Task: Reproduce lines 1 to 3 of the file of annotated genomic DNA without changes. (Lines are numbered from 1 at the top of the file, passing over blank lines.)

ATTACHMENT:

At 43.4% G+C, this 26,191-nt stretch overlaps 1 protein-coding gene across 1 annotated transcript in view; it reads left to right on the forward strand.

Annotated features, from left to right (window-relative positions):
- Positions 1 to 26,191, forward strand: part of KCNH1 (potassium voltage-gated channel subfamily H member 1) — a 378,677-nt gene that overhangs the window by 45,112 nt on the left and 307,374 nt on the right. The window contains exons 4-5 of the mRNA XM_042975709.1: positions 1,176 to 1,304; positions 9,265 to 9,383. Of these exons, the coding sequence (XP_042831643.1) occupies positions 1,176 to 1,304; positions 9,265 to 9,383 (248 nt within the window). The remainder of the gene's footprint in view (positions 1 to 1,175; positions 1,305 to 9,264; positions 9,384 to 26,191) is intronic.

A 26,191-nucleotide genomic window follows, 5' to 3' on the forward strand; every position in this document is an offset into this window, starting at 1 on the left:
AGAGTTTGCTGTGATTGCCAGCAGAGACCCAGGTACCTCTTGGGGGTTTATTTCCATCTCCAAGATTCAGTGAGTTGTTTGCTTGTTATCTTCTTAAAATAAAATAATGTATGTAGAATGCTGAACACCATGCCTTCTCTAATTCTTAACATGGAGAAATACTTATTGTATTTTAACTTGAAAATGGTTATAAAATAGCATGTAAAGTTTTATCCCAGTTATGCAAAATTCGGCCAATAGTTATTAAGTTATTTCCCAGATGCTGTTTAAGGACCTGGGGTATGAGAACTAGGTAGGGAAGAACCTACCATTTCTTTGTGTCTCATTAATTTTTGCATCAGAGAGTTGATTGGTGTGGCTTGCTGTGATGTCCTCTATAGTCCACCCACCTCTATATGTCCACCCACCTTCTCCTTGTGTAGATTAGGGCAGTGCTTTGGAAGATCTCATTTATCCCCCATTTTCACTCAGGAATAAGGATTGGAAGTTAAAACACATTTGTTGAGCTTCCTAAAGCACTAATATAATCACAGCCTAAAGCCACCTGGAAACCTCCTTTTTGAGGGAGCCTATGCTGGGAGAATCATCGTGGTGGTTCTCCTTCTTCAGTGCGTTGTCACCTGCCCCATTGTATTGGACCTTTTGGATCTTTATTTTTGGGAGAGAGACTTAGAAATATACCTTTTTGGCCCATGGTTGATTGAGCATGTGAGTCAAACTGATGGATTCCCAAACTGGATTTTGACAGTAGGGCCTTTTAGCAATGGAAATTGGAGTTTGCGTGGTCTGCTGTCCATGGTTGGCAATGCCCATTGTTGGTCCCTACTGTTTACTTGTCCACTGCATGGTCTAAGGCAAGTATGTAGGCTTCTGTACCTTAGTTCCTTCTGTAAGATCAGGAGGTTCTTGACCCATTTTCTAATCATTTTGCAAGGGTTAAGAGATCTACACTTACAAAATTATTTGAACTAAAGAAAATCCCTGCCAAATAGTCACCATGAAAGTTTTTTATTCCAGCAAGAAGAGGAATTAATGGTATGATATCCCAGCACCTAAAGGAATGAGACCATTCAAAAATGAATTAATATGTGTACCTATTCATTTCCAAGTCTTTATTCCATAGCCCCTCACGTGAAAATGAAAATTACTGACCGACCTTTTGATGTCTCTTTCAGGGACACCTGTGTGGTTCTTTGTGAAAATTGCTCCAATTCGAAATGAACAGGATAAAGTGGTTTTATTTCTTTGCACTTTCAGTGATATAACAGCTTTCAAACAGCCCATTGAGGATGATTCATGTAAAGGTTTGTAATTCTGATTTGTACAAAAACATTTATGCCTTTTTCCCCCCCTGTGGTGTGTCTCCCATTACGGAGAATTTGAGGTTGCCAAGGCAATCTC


At 43.4% G+C, this 26,191-nt stretch overlaps 1 protein-coding gene across 1 annotated transcript in view; it reads left to right on the forward strand.

Annotated features, from left to right (window-relative positions):
- Positions 1 to 26,191, forward strand: part of KCNH1 (potassium voltage-gated channel subfamily H member 1) — a 378,677-nt gene that overhangs the window by 45,112 nt on the left and 307,374 nt on the right. The window contains exons 4-5 of the mRNA XM_042975709.1: positions 1,176 to 1,304; positions 9,265 to 9,383. Of these exons, the coding sequence (XP_042831643.1) occupies positions 1,176 to 1,304; positions 9,265 to 9,383 (248 nt within the window). The remainder of the gene's footprint in view (positions 1 to 1,175; positions 1,305 to 9,264; positions 9,384 to 26,191) is intronic.